Verlander still 'open' to reunion with Tigers as he dominates for Astros


On a sunny September afternoon in Detroit, Justin Verlander returned to the mound where his Hall of Fame career began. He was 22 years old when he arrived, soon to win AL Rookie of the Year and pitch the Tigers back into October. He’s 39 now and throwing the ball better than ever for the Astros.

The seats used to be full when Verlander took the mound at Comerica Park. The air would eventually turn crisp. They were empty on Tuesday as he underwent a pregame workout in his recovery from a calf injury; he hopes to return this weekend. If he finishes strong, Verlander will win the third Cy Young award of his career – and his second in five seasons with Houston.

“It is being weird back here,” Verlander said later in the visitor’s clubhouse of his old home. “Spent so much time here. Even just driving through and seeing all the changes in the city, it’s a little weird to be back, but it feels nice.”

Last offseason, there were murmurs of a reunion. Verlander was a free agent for the first time in his career and the Tigers were re-establishing themselves under A.J. Hinch, Verlander’s former manager in Houston. Verlander has talked about the appeal of finishing his career in Detroit, whenever that might be, and reiterated Tuesday that he’s “always open to the idea.”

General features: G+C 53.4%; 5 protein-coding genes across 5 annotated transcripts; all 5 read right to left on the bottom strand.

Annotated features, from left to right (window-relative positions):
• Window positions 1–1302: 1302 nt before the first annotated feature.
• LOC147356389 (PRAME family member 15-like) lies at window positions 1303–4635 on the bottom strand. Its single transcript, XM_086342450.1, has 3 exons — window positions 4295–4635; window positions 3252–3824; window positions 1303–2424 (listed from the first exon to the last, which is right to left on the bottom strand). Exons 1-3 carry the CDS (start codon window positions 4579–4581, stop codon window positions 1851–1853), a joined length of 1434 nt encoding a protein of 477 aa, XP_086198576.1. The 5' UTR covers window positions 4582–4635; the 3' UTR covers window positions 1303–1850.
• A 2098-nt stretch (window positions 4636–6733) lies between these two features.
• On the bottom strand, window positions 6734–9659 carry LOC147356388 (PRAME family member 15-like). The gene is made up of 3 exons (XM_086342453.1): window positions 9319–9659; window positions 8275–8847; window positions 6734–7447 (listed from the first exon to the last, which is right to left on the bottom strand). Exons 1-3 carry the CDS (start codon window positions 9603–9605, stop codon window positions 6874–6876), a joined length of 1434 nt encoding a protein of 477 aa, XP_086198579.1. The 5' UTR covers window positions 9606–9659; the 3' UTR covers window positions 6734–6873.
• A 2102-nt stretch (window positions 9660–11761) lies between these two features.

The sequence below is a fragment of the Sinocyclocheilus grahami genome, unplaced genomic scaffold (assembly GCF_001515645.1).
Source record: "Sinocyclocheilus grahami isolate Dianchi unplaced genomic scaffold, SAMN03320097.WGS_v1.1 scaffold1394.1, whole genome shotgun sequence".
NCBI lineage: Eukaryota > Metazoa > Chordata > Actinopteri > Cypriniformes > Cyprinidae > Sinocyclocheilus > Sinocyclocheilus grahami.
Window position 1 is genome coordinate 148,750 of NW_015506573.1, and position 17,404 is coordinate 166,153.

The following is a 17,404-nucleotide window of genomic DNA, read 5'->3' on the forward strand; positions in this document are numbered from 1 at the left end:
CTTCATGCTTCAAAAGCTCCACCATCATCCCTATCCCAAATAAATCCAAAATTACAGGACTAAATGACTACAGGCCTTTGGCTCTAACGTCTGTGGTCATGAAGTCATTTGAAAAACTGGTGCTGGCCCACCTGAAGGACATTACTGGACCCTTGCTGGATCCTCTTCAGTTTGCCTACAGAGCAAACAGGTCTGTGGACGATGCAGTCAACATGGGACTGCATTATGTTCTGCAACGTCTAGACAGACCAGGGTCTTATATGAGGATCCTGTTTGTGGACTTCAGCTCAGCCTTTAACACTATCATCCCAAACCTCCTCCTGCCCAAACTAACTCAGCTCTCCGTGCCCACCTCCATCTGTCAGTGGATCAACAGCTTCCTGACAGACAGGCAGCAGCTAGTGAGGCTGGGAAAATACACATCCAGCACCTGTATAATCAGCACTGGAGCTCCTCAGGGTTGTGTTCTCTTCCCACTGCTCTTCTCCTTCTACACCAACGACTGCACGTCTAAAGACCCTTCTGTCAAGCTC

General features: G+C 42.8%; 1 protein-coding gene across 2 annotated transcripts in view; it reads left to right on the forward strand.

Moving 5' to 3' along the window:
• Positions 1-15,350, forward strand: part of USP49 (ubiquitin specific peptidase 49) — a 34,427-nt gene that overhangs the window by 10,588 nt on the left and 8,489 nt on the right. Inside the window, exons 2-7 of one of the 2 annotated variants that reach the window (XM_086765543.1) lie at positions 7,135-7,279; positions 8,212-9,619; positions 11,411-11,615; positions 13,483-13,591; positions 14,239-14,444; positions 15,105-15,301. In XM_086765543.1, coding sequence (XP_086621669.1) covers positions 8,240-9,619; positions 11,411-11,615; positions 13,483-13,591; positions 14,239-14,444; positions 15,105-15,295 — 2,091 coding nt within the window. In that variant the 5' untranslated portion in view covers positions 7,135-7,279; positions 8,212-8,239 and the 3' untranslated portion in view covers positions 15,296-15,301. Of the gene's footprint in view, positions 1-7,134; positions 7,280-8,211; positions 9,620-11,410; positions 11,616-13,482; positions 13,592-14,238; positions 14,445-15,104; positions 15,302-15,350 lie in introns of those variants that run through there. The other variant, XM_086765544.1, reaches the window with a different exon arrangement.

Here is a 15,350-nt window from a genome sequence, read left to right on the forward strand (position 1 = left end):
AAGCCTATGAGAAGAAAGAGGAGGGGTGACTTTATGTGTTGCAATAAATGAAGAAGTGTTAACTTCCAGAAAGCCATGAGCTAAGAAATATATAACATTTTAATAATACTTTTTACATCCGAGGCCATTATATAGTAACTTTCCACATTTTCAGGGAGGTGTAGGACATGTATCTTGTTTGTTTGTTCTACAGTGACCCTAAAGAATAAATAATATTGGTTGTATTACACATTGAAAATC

“It was not explored last offseason, the Tigers never really reached out,” he said. “I felt like they understood that they really weren’t in a place for me yet. Maybe, I don’t know. I never asked, but it never really came up.”

In the end, the timing wasn’t quite right. Not for Verlander, who was set on signing with a championship contender, and not for the Tigers, who weren't prepared to gamble on a veteran coming off Tommy John. Verlander re-upped with the Astros on a two-year, $50 million deal, money well spent on a pitcher who leads the majors with a 1.84 ERA and touts a record of 16-3.

“Still pitching at a high level, I want to be able to help a team win a championship,” Verlander said. “That’s what we play for, so I want to be on good ballclubs. It’s also a lot more fun playing on good teams. When you work yourself into a situation where you work hard your whole career, hopefully when you’re a free agent you have multiple suitors and good suitors. That’s where you want to be.”

Looking for an established starter to lead their young rotation, the Tigers sunk $77 million into Eduardo Rodriguez. It backfired when Rodriguez struggled out of the gate and then lost nearly three months to injuries and a long stint on the restricted list, one of many letdowns in a disastrous season for the Tigers that led to the firing of GM Al Avila. It was Avila who initiated the club’s rebuild by dealing Verlander to the Astros in 2017 for three prospects who haven’t panned out in Detroit.

The Tigers have the second most losses in baseball since Verlander’s departure. (Verlander has the fifth most wins, even while missing almost two full seasons due to Tommy John.) And they don’t have an especially bright future to show for it. Asked about the state of the franchise that once drafted him second overall, Verlander said, “It’s a tough question.”